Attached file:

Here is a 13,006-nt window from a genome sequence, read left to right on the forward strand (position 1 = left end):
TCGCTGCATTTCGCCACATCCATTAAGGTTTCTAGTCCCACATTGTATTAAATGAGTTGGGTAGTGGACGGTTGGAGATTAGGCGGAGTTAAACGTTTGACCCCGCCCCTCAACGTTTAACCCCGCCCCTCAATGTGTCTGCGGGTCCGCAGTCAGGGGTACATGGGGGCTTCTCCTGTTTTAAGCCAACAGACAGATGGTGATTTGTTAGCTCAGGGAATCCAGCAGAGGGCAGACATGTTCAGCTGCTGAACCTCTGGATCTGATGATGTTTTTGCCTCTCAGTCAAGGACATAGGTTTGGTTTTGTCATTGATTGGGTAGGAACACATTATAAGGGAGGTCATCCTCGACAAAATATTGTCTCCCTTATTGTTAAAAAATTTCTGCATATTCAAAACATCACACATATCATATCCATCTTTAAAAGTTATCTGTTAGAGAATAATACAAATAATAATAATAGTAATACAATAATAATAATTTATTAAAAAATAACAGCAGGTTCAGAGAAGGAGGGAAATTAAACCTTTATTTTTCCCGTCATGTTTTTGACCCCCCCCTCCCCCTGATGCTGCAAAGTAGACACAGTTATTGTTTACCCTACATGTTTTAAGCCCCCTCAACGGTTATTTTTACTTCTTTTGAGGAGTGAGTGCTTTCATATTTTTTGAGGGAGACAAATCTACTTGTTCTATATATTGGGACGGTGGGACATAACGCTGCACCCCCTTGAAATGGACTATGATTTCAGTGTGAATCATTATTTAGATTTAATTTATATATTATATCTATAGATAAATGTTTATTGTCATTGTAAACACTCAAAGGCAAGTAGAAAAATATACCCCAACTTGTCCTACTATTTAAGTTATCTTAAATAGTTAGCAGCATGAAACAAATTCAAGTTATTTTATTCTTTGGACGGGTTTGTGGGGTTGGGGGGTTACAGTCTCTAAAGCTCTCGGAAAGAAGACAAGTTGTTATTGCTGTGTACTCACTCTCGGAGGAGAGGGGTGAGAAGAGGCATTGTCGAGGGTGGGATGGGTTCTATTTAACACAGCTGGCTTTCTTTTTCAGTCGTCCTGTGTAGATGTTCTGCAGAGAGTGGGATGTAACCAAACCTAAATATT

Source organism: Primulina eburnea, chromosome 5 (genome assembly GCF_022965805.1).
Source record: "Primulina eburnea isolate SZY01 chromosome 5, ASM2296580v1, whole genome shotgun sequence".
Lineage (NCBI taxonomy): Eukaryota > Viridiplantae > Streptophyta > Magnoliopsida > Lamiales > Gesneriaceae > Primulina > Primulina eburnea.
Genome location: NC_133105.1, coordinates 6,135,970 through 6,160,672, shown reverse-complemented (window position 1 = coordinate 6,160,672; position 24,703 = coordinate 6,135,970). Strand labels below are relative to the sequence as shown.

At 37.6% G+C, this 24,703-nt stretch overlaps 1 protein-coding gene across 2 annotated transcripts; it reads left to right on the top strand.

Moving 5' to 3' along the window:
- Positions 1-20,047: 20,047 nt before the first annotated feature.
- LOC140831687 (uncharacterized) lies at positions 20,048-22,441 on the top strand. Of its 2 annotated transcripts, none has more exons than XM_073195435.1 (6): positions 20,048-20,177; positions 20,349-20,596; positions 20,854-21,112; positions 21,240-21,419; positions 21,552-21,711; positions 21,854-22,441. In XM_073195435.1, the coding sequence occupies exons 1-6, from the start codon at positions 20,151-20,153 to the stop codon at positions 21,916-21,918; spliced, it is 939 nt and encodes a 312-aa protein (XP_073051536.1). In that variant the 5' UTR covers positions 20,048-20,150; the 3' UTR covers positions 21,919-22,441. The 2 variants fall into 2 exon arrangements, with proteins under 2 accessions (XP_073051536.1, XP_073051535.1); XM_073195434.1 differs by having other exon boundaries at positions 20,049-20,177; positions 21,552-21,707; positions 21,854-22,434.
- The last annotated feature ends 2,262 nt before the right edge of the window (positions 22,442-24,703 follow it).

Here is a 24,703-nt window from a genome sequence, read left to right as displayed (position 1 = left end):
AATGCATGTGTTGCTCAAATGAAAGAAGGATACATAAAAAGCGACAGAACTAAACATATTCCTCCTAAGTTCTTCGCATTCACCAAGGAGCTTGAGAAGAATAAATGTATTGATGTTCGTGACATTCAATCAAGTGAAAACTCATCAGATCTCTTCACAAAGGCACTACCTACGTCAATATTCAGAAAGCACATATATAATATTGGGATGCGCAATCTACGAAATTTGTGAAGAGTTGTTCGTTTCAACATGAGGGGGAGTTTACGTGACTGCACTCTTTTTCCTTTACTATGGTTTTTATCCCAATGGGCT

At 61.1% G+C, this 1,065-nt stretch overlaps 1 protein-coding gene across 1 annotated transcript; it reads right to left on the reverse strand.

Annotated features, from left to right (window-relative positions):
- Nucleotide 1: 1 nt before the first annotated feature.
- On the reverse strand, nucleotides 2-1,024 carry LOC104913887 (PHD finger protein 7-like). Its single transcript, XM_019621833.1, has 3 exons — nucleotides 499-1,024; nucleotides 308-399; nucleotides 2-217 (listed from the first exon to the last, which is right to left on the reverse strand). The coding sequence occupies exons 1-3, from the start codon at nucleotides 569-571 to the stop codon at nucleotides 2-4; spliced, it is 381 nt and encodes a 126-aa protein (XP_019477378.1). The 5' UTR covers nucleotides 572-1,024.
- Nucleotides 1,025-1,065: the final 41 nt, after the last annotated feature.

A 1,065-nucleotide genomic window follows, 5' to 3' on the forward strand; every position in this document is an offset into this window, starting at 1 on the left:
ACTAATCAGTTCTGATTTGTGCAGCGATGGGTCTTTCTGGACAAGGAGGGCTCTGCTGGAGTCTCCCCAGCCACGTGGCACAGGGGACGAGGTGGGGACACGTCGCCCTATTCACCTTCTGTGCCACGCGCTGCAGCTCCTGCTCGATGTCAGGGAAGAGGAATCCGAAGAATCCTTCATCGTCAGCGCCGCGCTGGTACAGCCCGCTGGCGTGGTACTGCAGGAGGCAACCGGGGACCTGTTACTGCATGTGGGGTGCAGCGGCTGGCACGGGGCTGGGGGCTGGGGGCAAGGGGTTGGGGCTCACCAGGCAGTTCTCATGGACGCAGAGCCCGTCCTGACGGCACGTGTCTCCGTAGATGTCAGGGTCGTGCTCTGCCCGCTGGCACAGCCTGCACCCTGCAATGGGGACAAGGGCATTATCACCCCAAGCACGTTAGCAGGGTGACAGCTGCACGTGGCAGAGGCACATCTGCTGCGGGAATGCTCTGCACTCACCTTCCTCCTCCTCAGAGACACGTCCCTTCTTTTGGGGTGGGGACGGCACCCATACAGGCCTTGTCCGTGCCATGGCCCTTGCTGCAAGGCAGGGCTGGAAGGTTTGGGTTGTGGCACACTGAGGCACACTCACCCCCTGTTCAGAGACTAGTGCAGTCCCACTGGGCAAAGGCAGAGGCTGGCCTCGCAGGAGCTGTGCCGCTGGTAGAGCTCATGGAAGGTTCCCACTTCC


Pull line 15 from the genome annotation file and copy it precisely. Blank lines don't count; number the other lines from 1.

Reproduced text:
Annotated features, from left to right (window-relative positions):